John Fletcher Darby Papers, Missouri History Museum Archives, St. Louis.

John Corrill, “Brief History,” Manuscript, circa 1838–1839

  • Source Note
  • Historical Introduction
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<as they termed it> would arise against them which they  would have to subdue one after another  even till they should reach  where said he meant to winter.  Many had the weakness to believe that  God would enable them to do it. as yet  As yet they had found no mob <citizens> collected  in , save those few in .  Though when we started from , it was currently reported and  believed by all, that there were five hun dred in Millport, and that the next day  there would be eight hundred to com mence operations. On Friday morning  I returned to with  who had come out the day before with  some provisions. When <they> found no  citizens gathered together against them  they ought to have been peacable and  merely stood on the defensive, but they  had become to[o] desparate in feeling  for that, and resolved to clear from every thing in the shape of  what they called mobs, which they did effe ctually in the course of that and the next  week. It appeared to me also that the love  of pillage grew upon them very fast; for  they plundered every king of property they  could get hold of, and burnt many buil dings <cabbins> in , some say eighty and  some a hundred and fifty. They also went  with a company to and took  a piece of cannon <ordinance> which had been brou ght there by the company that came from  Carol county. After this most of those  who belonged to returned home. [p. 69]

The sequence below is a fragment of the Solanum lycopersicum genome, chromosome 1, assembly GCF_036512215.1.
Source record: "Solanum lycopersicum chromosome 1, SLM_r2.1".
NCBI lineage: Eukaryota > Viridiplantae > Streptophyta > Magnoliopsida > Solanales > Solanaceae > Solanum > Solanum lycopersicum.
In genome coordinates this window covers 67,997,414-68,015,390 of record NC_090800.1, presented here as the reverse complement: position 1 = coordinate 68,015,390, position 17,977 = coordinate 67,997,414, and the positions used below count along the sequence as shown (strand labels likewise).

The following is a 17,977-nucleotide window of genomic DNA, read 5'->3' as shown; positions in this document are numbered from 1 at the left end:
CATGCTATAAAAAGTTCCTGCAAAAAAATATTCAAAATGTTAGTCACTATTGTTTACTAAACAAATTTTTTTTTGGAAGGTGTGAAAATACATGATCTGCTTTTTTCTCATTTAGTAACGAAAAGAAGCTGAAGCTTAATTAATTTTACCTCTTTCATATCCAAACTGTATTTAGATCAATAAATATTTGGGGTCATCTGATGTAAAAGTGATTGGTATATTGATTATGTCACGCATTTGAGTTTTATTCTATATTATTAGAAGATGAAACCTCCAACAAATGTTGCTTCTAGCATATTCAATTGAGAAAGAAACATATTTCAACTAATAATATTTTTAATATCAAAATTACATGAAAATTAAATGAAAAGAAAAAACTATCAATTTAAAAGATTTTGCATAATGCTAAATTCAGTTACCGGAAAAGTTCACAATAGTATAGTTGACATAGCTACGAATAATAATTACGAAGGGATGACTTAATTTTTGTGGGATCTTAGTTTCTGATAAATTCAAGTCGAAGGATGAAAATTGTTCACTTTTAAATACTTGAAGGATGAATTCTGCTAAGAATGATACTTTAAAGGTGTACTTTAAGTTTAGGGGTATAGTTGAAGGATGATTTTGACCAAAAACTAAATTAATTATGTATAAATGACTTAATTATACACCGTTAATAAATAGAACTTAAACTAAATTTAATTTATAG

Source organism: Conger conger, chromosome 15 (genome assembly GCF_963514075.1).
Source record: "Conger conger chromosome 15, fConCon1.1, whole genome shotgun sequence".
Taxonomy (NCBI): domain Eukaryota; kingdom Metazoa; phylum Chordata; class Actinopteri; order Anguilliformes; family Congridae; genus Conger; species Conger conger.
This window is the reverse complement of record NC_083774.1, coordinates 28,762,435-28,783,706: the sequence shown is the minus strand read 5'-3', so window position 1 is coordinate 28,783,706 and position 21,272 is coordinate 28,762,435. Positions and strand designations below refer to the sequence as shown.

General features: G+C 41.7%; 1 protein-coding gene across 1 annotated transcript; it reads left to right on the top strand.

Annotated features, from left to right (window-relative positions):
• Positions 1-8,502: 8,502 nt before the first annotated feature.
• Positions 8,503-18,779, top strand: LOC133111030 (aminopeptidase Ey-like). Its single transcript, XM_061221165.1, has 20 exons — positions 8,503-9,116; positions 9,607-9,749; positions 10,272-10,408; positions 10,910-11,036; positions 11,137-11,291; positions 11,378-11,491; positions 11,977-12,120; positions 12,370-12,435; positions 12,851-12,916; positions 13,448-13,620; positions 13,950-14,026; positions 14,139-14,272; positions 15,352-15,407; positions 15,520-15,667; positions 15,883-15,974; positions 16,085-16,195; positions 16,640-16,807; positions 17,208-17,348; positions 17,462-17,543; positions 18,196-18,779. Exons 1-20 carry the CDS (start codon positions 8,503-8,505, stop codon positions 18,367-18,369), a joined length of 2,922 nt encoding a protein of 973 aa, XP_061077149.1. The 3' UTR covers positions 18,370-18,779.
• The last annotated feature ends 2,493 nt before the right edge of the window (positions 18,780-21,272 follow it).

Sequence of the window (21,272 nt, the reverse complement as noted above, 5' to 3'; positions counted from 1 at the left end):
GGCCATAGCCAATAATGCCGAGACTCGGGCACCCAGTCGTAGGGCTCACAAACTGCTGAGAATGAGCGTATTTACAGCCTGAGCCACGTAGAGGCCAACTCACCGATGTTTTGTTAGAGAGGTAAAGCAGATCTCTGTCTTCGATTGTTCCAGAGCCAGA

as they termed it would arise against them which they would have to subdue one after another even till they should reach where said he meant to winter. Many had the weakness to believe that God would enable them to do it. As yet they had found no citizens collected in , save those few in . Though when we started from , it was currently reported and believed by all, that there were five hundred in Millport, and that the next day there would be eight hundred to commence operations. On Friday morning I returned to with who had come out the day before with some provisions. When they found no citizens gathered together against them they ought to have been peacable and merely stood on the defensive, but they had become too desparate in feeling for that, and resolved to clear from every thing in the shape of what they called mobs, which they did effectually in the course of that and the next week. It appeared to me also that the love of pillage grew upon them very fast; for they plundered every king of property they could get hold of, and burnt many cabbins in , some say eighty and some a hundred and fifty. They also went with a company to and took a piece of ordinance which had been brought there by the company that came from Carol county. After this most of those who belonged to returned home. [p. 69]
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